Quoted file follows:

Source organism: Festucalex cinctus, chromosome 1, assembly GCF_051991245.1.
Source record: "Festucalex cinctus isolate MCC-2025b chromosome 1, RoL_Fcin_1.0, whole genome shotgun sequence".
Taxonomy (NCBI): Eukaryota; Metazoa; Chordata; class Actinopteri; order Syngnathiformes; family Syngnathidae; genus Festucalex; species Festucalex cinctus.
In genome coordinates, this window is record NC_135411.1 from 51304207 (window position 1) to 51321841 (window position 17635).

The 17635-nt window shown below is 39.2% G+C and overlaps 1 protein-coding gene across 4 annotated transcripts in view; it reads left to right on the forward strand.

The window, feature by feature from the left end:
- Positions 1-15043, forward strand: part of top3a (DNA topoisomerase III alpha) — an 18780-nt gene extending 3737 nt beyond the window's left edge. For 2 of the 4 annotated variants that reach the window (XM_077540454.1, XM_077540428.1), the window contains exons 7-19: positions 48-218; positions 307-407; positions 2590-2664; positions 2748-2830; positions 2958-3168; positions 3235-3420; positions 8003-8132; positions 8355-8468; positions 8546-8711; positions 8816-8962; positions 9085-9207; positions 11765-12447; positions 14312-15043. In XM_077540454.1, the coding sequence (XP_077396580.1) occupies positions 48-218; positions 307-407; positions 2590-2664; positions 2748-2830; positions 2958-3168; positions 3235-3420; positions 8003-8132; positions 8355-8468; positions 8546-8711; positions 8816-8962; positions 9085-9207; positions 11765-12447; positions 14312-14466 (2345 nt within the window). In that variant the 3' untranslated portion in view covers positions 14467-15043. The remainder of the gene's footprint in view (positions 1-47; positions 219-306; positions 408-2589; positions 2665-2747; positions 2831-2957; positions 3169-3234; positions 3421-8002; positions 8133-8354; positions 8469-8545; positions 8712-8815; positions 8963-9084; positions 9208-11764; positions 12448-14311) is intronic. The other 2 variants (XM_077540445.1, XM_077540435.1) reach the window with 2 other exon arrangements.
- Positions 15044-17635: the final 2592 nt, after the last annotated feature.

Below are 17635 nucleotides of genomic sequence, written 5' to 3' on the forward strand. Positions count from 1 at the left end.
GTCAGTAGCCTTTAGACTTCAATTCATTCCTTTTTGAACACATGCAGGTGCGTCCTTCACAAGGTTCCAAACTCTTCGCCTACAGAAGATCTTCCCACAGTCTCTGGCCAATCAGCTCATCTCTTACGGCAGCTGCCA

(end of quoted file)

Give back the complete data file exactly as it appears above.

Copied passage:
Source organism: Festucalex cinctus, chromosome 1, assembly GCF_051991245.1.
Source record: "Festucalex cinctus isolate MCC-2025b chromosome 1, RoL_Fcin_1.0, whole genome shotgun sequence".
Taxonomy (NCBI): Eukaryota; Metazoa; Chordata; class Actinopteri; order Syngnathiformes; family Syngnathidae; genus Festucalex; species Festucalex cinctus.
In genome coordinates, this window is record NC_135411.1 from 51304207 (window position 1) to 51321841 (window position 17635).

The 17635-nt window shown below is 39.2% G+C and overlaps 1 protein-coding gene across 4 annotated transcripts in view; it reads left to right on the forward strand.

The window, feature by feature from the left end:
- Positions 1-15043, forward strand: part of top3a (DNA topoisomerase III alpha) — an 18780-nt gene extending 3737 nt beyond the window's left edge. For 2 of the 4 annotated variants that reach the window (XM_077540454.1, XM_077540428.1), the window contains exons 7-19: positions 48-218; positions 307-407; positions 2590-2664; positions 2748-2830; positions 2958-3168; positions 3235-3420; positions 8003-8132; positions 8355-8468; positions 8546-8711; positions 8816-8962; positions 9085-9207; positions 11765-12447; positions 14312-15043. In XM_077540454.1, the coding sequence (XP_077396580.1) occupies positions 48-218; positions 307-407; positions 2590-2664; positions 2748-2830; positions 2958-3168; positions 3235-3420; positions 8003-8132; positions 8355-8468; positions 8546-8711; positions 8816-8962; positions 9085-9207; positions 11765-12447; positions 14312-14466 (2345 nt within the window). In that variant the 3' untranslated portion in view covers positions 14467-15043. The remainder of the gene's footprint in view (positions 1-47; positions 219-306; positions 408-2589; positions 2665-2747; positions 2831-2957; positions 3169-3234; positions 3421-8002; positions 8133-8354; positions 8469-8545; positions 8712-8815; positions 8963-9084; positions 9208-11764; positions 12448-14311) is intronic. The other 2 variants (XM_077540445.1, XM_077540435.1) reach the window with 2 other exon arrangements.
- Positions 15044-17635: the final 2592 nt, after the last annotated feature.

Below are 17635 nucleotides of genomic sequence, written 5' to 3' on the forward strand. Positions count from 1 at the left end.
GTCAGTAGCCTTTAGACTTCAATTCATTCCTTTTTGAACACATGCAGGTGCGTCCTTCACAAGGTTCCAAACTCTTCGCCTACAGAAGATCTTCCCACAGTCTCTGGCCAATCAGCTCATCTCTTACGGCAGCTGCCA